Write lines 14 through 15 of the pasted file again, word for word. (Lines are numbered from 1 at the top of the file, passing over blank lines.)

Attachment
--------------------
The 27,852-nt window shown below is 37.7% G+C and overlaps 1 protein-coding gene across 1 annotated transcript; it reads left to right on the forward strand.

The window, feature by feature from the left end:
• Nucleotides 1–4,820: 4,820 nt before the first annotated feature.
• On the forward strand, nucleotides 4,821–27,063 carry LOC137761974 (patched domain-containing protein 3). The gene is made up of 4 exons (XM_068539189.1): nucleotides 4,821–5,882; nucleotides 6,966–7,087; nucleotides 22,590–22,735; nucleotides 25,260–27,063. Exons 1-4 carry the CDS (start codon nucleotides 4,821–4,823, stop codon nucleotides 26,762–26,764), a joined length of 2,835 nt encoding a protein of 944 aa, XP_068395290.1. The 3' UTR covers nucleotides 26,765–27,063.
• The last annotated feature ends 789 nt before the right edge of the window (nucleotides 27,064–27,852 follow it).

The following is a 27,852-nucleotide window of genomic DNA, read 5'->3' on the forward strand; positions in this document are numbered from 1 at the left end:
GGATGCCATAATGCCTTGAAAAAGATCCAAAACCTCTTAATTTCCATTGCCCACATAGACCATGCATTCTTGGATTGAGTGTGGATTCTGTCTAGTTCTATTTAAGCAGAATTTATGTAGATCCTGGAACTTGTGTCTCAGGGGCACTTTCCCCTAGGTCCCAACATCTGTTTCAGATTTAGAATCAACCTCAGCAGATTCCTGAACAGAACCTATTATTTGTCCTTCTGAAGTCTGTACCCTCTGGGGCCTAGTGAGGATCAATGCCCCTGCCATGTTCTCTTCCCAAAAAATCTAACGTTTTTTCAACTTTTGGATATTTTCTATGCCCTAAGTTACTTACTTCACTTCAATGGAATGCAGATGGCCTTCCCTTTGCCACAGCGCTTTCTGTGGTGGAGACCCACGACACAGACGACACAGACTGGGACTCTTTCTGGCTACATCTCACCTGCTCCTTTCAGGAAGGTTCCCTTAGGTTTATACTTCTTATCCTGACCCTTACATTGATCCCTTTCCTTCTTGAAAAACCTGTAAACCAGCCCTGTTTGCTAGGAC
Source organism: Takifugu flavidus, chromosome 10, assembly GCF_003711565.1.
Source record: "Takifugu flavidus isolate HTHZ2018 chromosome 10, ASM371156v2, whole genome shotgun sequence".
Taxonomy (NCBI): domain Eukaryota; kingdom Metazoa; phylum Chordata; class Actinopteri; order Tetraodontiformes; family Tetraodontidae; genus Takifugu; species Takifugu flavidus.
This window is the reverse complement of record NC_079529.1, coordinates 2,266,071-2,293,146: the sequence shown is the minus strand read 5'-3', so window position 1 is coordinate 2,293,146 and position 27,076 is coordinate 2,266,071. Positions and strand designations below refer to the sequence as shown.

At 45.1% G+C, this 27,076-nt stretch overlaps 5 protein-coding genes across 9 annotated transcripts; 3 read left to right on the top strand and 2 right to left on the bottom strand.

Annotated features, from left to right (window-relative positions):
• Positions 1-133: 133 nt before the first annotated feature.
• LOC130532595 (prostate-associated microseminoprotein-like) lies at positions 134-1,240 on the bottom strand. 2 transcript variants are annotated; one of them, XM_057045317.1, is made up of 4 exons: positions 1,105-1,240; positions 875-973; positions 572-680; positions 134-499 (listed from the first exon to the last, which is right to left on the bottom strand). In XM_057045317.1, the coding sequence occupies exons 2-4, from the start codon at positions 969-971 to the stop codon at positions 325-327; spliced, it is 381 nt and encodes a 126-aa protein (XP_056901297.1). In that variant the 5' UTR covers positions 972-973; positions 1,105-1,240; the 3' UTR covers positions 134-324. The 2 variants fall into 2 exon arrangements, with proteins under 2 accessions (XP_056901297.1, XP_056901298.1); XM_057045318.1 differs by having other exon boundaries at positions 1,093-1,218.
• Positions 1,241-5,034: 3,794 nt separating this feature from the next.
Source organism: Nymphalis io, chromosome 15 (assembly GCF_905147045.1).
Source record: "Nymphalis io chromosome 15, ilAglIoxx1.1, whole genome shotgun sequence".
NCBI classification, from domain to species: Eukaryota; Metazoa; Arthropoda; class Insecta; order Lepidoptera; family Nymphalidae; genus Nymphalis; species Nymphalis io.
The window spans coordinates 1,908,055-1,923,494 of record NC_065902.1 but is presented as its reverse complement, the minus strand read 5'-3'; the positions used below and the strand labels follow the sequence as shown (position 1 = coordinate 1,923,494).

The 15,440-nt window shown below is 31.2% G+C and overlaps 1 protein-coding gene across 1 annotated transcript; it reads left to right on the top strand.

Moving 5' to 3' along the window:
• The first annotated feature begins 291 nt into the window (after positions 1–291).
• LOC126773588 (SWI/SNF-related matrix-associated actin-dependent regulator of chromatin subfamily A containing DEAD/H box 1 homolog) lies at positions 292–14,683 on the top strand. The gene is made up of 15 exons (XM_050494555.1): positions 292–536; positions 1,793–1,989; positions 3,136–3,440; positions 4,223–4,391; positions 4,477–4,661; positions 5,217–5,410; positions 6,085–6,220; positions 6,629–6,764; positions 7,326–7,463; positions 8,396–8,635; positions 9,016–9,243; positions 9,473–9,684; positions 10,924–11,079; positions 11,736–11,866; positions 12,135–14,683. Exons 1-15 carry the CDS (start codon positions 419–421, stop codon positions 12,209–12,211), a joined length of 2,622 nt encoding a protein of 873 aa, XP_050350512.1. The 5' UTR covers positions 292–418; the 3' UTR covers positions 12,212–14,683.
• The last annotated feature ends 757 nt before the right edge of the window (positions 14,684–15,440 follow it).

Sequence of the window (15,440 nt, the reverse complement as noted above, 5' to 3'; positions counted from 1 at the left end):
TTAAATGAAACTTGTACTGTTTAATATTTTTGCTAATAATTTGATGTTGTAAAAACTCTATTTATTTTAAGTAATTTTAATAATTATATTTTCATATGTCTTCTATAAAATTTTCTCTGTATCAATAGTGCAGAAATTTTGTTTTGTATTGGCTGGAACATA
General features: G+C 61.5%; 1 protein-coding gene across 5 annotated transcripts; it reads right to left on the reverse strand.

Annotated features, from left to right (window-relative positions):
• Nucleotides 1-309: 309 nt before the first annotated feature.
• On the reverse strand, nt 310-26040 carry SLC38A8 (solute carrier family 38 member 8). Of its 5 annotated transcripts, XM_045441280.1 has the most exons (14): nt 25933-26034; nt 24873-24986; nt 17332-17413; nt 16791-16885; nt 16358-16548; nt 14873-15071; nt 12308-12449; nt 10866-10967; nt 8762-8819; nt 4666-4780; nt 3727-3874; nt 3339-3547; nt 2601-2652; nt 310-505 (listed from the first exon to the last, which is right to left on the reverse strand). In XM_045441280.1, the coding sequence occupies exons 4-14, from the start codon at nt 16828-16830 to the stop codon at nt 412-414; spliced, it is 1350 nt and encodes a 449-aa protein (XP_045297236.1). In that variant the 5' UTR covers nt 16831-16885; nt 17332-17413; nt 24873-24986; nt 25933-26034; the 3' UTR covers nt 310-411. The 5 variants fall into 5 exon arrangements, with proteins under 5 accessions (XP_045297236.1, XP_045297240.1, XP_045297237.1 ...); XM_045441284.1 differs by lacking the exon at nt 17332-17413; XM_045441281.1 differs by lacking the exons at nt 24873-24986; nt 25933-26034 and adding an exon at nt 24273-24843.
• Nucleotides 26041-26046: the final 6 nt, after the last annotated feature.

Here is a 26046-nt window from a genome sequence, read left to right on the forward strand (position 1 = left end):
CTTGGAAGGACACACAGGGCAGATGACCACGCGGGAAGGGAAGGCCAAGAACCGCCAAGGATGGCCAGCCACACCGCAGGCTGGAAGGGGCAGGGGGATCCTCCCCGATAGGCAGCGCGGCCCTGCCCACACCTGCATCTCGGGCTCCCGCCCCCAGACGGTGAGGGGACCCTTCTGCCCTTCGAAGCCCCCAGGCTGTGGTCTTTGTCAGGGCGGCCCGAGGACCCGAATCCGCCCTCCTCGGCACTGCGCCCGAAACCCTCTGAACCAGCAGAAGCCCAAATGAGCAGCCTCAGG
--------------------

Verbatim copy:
• Positions 1-133: 133 nt before the first annotated feature.
• LOC130532595 (prostate-associated microseminoprotein-like) lies at positions 134-1,240 on the bottom strand. 2 transcript variants are annotated; one of them, XM_057045317.1, is made up of 4 exons: positions 1,105-1,240; positions 875-973; positions 572-680; positions 134-499 (listed from the first exon to the last, which is right to left on the bottom strand). In XM_057045317.1, the coding sequence occupies exons 2-4, from the start codon at positions 969-971 to the stop codon at positions 325-327; spliced, it is 381 nt and encodes a 126-aa protein (XP_056901297.1). In that variant the 5' UTR covers positions 972-973; positions 1,105-1,240; the 3' UTR covers positions 134-324. The 2 variants fall into 2 exon arrangements, with proteins under 2 accessions (XP_056901297.1, XP_056901298.1); XM_057045318.1 differs by having other exon boundaries at positions 1,093-1,218.